The Story of the Runaway Scrape as Told by Dilue Rose Harris in Her Memoirs Written at the Turn of the Century in the Struss-Smithson Home in Eagle Lake, Texas.
To kick off a complete revision of my website incorporating many new 2nd editions, one of my favorites, The Yellow Rose has been refreshed with many points throughout with more exciting creative non-fiction style of narrative.
The one subject matter that continued in my mind throughout was what many Texans thought, was Sam Houston a coward.
During the writing of THE YELLOW ROSE – The Runaway Scrape, my studies of Texas history at Texas A&M University taught me that Sam Houston was not a coward. At least, shame on me if I dare write that he was, right? If I had, I would not have scored as high as I did taking history as one of my many chosen minors.
One hundred and seventy-eight years ago, General Sam Houston fled from a large army commanded by General Antonio de Padua Maria Severino Lopez de Santa Anna y Perez. The government of Texas, the Texian soldiers, and the people of Texas were shouting that he was a coward the entire time he fled in the direction of the Sabine River. A lot of thought and research goes into writing creative historical nonfiction. I had to ask myself, “Was the victory at the Battle of San Jacinto a result of military genius or was General Houston’s victory an accident?
One piece after another in the puzzle in answering this question continued to pop up in my writing of the women and children trying to reach the Sabine ahead of Santa Anna. When I started writing this third novel in the Faith Chronicles, I must be honest, I didn’t know how to characterize Sam Houston whatsoever. But after a comprehensive study of his escape and the adversities he faced, I began to really understand what Sam Houston experienced those several weeks during the runaway scrape.
General Sam Houston lacked the support from most of the Texas people. Many did not want to fight. Many deserted. Many did not follow orders (they were, after all, volunteers). Sam Houston only had seven hundred men, and just a few days before the Battle of San Jacinto, one of his not so ardent supporters left Houston’s army and took four hundred men with him!
I firmly believe that it was fate and not military genius, with later planning on Houston’s part, that led to the success of the Battle of San Jacinto. I need to paint a picture for you here. How many are familiar with the Treaty Oak in Austin, Texas? How many are familiar with the numerous tanker trucks full of spring water trucked in from west Texas that parked under the tree and intravenously fed the water to the poisoned oak under the supervision of Warren Struss, Parks and Recreaton Director of Austin. Did you ever stand under the massive oak and stare at its majestic and magnificent arms reaching out? I did!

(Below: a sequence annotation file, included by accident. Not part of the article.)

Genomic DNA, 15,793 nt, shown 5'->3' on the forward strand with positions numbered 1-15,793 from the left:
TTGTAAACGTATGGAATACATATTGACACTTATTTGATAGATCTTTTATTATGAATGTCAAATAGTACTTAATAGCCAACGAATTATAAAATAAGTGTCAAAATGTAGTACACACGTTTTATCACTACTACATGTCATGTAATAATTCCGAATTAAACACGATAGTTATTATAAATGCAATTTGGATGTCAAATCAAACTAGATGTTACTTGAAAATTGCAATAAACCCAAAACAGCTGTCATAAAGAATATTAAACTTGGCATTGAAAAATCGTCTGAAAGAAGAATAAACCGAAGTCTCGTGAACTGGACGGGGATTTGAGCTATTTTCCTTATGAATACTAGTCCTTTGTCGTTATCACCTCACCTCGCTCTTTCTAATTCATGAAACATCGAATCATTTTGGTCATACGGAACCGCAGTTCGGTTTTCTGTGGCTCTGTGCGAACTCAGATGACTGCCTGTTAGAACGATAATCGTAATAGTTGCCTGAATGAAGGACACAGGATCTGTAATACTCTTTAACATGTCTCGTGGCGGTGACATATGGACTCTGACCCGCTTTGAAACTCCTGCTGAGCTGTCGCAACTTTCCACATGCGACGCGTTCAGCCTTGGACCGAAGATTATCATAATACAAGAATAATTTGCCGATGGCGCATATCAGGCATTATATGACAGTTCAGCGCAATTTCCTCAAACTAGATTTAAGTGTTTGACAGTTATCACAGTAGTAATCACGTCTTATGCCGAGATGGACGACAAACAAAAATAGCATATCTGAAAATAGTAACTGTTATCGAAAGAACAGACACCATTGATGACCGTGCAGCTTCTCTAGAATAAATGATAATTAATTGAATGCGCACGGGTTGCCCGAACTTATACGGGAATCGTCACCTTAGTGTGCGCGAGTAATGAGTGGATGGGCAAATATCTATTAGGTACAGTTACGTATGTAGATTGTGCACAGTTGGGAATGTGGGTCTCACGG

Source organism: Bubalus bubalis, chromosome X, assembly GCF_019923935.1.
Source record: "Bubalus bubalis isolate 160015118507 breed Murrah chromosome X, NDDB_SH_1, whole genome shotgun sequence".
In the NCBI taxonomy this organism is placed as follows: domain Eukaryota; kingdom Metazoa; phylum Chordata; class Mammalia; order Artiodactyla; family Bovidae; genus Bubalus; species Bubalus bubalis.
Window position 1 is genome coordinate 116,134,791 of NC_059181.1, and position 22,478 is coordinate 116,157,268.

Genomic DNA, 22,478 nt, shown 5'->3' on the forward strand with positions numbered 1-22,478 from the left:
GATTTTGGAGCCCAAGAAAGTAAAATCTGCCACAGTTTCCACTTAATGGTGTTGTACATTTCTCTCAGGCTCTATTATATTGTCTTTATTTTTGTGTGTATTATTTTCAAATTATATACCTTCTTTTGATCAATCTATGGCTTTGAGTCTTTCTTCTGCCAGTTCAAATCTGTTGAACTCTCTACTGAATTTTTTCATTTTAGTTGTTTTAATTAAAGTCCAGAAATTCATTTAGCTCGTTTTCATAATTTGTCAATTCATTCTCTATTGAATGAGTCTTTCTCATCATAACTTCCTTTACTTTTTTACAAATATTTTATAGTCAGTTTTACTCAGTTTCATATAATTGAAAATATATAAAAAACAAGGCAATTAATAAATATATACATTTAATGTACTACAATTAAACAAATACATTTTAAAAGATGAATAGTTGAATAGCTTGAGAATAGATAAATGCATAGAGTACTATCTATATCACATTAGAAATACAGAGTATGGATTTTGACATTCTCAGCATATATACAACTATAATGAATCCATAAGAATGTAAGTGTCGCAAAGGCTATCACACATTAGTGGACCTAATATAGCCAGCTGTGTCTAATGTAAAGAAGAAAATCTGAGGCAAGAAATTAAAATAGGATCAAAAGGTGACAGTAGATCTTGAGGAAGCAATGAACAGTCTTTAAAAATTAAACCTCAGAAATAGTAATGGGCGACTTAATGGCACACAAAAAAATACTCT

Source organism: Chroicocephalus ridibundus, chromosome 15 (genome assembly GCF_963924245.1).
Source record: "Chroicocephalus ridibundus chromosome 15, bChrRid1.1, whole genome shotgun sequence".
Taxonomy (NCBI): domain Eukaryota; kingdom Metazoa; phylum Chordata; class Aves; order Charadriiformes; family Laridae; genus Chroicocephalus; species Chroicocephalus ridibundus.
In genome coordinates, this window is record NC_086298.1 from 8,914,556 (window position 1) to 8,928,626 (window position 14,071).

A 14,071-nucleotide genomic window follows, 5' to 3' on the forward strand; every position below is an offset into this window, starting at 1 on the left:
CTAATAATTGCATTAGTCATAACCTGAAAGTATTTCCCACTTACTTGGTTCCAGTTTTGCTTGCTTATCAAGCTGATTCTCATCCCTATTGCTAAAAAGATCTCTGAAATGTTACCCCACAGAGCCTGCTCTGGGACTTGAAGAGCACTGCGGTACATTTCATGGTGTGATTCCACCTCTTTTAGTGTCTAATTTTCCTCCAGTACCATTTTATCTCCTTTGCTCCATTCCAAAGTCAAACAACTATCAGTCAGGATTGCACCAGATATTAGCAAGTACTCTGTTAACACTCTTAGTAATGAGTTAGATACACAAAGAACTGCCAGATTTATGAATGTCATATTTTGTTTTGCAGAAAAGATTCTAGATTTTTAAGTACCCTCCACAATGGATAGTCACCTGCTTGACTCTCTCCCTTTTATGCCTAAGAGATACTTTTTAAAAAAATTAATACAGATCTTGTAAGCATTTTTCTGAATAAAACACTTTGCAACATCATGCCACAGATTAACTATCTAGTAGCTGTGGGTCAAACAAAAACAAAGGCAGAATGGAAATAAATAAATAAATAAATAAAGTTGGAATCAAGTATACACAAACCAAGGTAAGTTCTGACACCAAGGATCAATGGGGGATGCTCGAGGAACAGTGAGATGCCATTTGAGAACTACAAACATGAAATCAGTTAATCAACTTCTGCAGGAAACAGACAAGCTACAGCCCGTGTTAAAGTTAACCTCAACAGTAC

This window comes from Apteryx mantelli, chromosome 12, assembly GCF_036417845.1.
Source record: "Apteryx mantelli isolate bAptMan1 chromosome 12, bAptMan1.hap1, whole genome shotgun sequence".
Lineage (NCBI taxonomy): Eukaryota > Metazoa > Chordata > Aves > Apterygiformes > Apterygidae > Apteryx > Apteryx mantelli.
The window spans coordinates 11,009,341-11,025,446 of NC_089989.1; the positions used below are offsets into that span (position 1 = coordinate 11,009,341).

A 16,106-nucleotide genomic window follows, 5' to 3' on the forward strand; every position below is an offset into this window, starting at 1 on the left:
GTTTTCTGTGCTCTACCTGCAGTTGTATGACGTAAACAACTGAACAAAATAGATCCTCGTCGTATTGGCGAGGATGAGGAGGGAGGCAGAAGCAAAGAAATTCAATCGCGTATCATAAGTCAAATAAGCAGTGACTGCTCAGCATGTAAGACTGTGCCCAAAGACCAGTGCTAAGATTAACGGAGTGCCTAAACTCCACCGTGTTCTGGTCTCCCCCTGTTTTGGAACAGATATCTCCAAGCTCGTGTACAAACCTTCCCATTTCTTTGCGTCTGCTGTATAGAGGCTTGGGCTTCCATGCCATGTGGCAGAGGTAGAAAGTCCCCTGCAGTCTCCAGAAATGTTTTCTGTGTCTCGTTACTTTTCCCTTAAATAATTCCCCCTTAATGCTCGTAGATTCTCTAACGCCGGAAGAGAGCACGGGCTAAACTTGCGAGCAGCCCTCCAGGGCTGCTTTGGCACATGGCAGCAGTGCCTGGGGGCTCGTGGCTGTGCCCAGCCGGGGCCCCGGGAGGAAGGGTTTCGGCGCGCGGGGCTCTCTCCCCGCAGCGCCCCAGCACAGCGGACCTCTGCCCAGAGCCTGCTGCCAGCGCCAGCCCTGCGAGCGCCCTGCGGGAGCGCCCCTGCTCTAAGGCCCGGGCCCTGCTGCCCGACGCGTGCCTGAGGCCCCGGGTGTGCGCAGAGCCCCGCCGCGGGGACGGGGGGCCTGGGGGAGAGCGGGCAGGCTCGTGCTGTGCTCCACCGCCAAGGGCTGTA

A tree just like this stood outside Tomball, Texas in a small community called New Kentucky. Sam Houston and his army pulled up to the tree and two massive arms of the tree were held up as if two hands were pointing in two different directions. One of the arms pointed to the east leading by the Trinity and to the Sabine River where US forces would be waiting for him to help, if he were to get that far. The other long drawn out arm of the oak tree pointed in the direction of Harrisburgh. Where does fate come into the equation? Sam Houston, with his officers stood under the tree, backed up a few steps, and looked at the massive oak. “Men, this old oak tree has been standing here for two hundred years. It continues to stand here proud!” One of the arms is longer and larger than the other and pointing in the direction of Harrisburg. “Men, we go thataway!” One of the volunteers turned and faced his fellow Texian. “Do you believe that? The General just looked at that tree, asked himself “whichaway’ and decided to go to Harrisburgh, just because one of those limbs were larger than the other.
This tree, which not much is written, has been referred to as the Whichaway Tree in history writings. It still stands today outside of Tomball, Texas and is every bit as majestic as it was one hundred and eighty years ago.
I honestly believe that Sam Houston deserves the credit for the Battle of San Jacinto as being one of the top ten most decisive battles in the world’s history. Some have it in the eight position.
- File Size: 697 KB
- Print Length: 310 pages
- Publication Date: September 26, 2017
- Sold by: Amazon Digital Services LLC
- Language: English
- ASIN: B075ZGB9PJ
- Text-to-Speech: Enabled
- Word Wise: Enabled
- Lending: Enabled
- Screen Reader: Supported
- Enhanced Typesetting: Enabled